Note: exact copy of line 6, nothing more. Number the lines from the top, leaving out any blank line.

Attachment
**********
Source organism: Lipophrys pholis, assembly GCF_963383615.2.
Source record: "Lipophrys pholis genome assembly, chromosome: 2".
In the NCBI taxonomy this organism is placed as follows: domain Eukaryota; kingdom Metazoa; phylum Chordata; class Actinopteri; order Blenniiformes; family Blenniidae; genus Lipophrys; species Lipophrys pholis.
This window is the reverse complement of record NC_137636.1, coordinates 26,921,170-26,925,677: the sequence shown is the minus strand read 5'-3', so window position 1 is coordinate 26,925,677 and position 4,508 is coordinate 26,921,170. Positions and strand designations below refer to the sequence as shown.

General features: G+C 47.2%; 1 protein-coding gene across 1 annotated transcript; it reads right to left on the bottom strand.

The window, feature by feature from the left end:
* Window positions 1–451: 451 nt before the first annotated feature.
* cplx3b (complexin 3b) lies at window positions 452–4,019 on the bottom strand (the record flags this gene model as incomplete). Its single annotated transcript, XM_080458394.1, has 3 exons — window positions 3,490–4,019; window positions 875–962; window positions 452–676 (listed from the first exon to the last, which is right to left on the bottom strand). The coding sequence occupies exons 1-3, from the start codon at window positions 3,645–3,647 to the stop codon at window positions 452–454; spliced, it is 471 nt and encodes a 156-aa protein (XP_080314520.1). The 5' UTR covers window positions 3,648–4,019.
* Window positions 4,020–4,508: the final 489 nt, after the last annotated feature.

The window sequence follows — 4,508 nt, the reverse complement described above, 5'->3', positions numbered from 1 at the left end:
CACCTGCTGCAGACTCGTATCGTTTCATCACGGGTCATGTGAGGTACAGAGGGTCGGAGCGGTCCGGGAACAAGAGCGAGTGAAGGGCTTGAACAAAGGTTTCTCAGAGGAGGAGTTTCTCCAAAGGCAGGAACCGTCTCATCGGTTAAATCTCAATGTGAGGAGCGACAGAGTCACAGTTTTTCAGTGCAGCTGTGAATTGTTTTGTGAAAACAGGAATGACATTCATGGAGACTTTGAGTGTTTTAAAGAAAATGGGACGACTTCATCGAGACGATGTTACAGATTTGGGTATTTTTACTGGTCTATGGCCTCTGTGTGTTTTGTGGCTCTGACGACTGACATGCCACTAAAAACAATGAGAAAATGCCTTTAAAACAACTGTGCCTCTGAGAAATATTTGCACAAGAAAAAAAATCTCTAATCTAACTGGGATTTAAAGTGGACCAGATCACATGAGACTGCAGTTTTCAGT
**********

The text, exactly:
The window, feature by feature from the left end: